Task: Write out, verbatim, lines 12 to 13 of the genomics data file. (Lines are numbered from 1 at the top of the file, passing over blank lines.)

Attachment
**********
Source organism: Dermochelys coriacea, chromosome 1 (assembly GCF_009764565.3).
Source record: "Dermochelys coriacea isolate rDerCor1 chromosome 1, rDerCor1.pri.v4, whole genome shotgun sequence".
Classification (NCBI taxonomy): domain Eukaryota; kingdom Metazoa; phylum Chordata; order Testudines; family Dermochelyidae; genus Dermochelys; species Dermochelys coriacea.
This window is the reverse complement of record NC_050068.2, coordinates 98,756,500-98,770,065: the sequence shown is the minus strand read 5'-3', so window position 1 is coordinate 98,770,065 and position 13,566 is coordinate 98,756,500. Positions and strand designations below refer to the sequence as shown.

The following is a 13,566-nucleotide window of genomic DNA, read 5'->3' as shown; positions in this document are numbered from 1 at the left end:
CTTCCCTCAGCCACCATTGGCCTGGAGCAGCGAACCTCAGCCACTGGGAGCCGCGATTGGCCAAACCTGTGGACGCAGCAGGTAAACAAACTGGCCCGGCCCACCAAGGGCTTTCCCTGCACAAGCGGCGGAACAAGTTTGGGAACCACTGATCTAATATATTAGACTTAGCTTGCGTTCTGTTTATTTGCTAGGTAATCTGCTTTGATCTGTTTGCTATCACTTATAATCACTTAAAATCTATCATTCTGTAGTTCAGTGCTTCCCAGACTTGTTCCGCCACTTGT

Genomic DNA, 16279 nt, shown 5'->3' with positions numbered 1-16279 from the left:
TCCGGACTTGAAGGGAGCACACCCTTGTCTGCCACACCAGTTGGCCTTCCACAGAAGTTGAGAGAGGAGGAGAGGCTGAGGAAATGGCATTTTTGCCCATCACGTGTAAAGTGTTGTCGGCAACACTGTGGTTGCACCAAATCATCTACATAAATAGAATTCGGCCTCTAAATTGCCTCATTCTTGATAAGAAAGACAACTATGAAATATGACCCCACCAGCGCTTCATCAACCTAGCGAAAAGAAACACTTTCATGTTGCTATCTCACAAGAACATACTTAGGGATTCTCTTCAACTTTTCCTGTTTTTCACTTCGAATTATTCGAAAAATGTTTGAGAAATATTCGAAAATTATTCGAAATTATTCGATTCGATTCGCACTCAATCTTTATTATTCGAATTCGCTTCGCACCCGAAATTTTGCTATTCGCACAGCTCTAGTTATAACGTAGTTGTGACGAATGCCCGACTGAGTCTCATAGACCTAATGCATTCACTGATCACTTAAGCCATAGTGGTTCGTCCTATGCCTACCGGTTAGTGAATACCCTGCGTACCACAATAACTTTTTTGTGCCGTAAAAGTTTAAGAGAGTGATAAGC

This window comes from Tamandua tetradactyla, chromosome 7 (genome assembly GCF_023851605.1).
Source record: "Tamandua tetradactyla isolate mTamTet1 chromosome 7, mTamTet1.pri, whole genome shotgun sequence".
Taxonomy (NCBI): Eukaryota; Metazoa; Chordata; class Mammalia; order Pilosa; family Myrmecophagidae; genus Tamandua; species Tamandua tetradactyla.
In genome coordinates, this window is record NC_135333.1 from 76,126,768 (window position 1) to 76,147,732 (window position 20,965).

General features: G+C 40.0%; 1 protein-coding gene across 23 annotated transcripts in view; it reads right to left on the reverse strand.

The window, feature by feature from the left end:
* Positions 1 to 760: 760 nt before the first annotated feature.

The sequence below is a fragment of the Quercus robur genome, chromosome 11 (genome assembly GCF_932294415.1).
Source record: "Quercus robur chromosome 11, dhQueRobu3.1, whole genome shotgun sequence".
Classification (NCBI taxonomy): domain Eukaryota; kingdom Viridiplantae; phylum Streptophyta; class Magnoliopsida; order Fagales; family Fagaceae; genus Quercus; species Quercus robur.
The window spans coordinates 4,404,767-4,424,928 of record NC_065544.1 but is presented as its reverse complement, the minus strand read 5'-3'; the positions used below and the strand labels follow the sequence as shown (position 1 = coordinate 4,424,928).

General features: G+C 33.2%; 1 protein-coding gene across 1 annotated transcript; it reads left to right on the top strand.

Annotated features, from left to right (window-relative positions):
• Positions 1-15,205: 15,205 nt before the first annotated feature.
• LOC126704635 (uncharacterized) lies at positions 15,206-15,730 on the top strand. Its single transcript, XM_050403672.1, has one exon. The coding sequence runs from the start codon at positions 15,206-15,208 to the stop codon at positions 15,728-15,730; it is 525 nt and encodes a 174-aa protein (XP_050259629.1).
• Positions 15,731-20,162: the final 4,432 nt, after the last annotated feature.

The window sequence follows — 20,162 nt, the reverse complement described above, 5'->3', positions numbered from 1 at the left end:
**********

In genome coordinates, this window is record NC_135333.1 from 76,126,768 (window position 1) to 76,147,732 (window position 20,965).

General features: G+C 40.0%; 1 protein-coding gene across 23 annotated transcripts in view; it reads right to left on the reverse strand.